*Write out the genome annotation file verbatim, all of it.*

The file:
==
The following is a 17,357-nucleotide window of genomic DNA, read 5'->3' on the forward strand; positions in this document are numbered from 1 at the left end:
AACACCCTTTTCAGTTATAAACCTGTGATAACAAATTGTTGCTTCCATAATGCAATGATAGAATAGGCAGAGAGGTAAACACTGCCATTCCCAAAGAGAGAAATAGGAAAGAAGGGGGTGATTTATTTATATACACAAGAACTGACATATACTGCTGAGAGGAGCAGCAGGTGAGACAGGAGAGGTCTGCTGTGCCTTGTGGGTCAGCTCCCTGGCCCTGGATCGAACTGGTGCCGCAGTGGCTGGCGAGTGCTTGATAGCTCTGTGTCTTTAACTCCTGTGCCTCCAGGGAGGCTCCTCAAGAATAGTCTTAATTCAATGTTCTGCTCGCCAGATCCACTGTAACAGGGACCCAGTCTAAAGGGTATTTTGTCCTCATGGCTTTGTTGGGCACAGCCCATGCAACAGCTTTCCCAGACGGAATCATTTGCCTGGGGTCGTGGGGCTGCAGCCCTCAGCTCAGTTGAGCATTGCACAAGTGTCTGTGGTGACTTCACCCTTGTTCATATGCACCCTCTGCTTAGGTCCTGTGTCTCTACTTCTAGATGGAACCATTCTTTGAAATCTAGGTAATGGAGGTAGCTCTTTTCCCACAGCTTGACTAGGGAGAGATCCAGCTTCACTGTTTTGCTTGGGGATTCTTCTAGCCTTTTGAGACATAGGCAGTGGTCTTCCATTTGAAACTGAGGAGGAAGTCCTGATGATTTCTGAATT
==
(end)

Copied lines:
The following is a 17,357-nucleotide window of genomic DNA, read 5'->3' on the forward strand; positions in this document are numbered from 1 at the left end:
AACACCCTTTTCAGTTATAAACCTGTGATAACAAATTGTTGCTTCCATAATGCAATGATAGAATAGGCAGAGAGGTAAACACTGCCATTCCCAAAGAGAGAAATAGGAAAGAAGGGGGTGATTTATTTATATACACAAGAACTGACATATACTGCTGAGAGGAGCAGCAGGTGAGACAGGAGAGGTCTGCTGTGCCTTGTGGGTCAGCTCCCTGGCCCTGGATCGAACTGGTGCCGCAGTGGCTGGCGAGTGCTTGATAGCTCTGTGTCTTTAACTCCTGTGCCTCCAGGGAGGCTCCTCAAGAATAGTCTTAATTCAATGTTCTGCTCGCCAGATCCACTGTAACAGGGACCCAGTCTAAAGGGTATTTTGTCCTCATGGCTTTGTTGGGCACAGCCCATGCAACAGCTTTCCCAGACGGAATCATTTGCCTGGGGTCGTGGGGCTGCAGCCCTCAGCTCAGTTGAGCATTGCACAAGTGTCTGTGGTGACTTCACCCTTGTTCATATGCACCCTCTGCTTAGGTCCTGTGTCTCTACTTCTAGATGGAACCATTCTTTGAAATCTAGGTAATGGAGGTAGCTCTTTTCCCACAGCTTGACTAGGGAGAGATCCAGCTTCACTGTTTTGCTTGGGGATTCTTCTAGCCTTTTGAGACATAGGCAGTGGTCTTCCATTTGAAACTGAGGAGGAAGTCCTGATGATTTCTGAATT